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Temperatures dropping but still unseasonably hot

A day after sweltering heat broke records and the National Weather Service thermometer, Southern California will get a bit of relief Tuesday, with temperatures expected to drop about 10 degrees in most places.

It will still be unseasonably hot. A high of 99 degrees was predicted for downtown Los Angeles and triple digits were forecast for the San Gabriel, San Fernando and Antelope valleys, said Stuart Seto, weather specialist with the National Weather Service in Oxnard.

Above-average temperatures will continue through the weekend, when there is a slight chance of rain or thunderstorms in some areas.

Temperatures are falling because of the end of an offshore flow of hot, dry air from the mountains toward the ocean, Seto said.

The weather system created a rare, furnace-like heat, even along the coast, and set all-time records of 113 degrees in downtown Los Angeles and 111 at Long Beach Airport.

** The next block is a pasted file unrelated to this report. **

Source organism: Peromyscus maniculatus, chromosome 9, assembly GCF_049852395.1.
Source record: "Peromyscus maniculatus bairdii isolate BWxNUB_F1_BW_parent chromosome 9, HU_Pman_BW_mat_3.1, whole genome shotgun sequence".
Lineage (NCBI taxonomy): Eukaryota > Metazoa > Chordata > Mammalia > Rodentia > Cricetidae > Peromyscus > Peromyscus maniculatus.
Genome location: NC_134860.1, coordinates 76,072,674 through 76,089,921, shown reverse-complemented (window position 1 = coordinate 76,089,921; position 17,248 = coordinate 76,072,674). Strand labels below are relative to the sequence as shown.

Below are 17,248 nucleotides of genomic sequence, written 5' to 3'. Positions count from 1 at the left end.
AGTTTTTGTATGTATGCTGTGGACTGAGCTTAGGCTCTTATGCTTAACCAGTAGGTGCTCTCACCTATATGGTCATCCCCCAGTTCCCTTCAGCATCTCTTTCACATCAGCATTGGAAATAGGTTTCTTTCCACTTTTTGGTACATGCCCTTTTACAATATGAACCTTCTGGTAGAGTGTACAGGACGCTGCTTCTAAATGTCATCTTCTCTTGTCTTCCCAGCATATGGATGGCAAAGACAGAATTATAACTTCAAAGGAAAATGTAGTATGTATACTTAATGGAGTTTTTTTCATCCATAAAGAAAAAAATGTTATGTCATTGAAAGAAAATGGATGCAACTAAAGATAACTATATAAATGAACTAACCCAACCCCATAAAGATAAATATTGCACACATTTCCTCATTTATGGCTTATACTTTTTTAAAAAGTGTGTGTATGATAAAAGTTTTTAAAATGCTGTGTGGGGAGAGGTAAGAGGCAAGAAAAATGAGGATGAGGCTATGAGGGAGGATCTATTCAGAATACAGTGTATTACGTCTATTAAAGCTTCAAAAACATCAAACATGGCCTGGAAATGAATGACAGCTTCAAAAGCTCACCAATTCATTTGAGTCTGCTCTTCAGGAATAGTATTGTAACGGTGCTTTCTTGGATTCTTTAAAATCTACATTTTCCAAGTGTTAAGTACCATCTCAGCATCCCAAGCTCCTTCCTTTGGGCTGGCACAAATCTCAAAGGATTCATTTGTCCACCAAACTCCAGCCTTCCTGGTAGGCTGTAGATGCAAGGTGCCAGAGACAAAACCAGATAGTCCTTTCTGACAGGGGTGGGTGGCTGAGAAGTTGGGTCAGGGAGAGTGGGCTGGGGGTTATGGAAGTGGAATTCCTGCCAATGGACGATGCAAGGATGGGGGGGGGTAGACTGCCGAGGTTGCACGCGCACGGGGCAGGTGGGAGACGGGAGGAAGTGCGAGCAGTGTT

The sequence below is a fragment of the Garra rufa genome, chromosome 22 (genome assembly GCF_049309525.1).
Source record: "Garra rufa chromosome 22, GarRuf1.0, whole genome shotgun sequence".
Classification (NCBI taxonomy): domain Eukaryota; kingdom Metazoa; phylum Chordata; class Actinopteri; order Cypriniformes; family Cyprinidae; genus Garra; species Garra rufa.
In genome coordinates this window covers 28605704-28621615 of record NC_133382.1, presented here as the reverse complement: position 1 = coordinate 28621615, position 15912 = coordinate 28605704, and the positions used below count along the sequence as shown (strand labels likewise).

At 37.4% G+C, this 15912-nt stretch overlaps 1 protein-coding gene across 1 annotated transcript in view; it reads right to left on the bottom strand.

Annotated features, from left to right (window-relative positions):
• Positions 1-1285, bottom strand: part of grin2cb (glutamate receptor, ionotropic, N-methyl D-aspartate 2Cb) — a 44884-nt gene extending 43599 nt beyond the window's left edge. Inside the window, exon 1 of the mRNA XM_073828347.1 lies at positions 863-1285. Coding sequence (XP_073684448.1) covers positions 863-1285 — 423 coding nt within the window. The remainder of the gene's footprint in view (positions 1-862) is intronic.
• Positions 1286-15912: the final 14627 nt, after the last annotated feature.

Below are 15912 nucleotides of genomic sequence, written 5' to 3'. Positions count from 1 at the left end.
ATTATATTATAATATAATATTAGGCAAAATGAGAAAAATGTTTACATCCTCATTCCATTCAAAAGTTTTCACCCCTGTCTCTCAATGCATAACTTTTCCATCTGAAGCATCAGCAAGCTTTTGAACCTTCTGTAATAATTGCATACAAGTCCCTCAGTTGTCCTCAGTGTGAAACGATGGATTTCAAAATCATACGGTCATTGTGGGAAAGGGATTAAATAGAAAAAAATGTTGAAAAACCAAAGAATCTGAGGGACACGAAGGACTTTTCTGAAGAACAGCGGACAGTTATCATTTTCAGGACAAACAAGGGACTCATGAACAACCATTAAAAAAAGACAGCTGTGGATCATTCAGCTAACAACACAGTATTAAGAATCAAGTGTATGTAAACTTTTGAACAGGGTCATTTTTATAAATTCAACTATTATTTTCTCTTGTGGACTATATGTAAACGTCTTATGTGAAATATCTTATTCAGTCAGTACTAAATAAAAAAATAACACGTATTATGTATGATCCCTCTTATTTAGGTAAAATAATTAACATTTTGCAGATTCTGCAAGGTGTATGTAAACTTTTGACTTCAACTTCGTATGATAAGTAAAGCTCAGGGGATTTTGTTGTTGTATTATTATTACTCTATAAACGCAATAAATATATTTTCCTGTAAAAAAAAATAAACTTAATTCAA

Cooler ocean air should bring some respite to LAX, where travelers experienced 105-degree heat Monday. Air travelers can expect a high of 83 degrees at the airport Tuesday, which is slightly above average.

More cooling -- another 10 degrees or so -- is expected Wednesday, when a ridge of high pressure will move out of the area.

Once the high-pressure system moves east of the Los Angeles Basin on Wednesday, temperatures will start to drop even more.

-- Tony Barboza

Photos: Hottest day in L.A. ever - since 1877, anyway

 
Comments () | Archives (2)

Historically the hottest period is the last two weeks of September and the first two weeks of October.

This IS the season for the hottest weather.

Jim, that's unfortunately not true. The hottest period on average for the city of Los Angeles is from the end of July through most of August. Granted, the difference is only on the order of 4 or 5 degrees Fahrenheit between the start of August and the start of October (high temps of 85 versus those of 81), but this isn't San Francisco where their warmest weather is truly during the fall.


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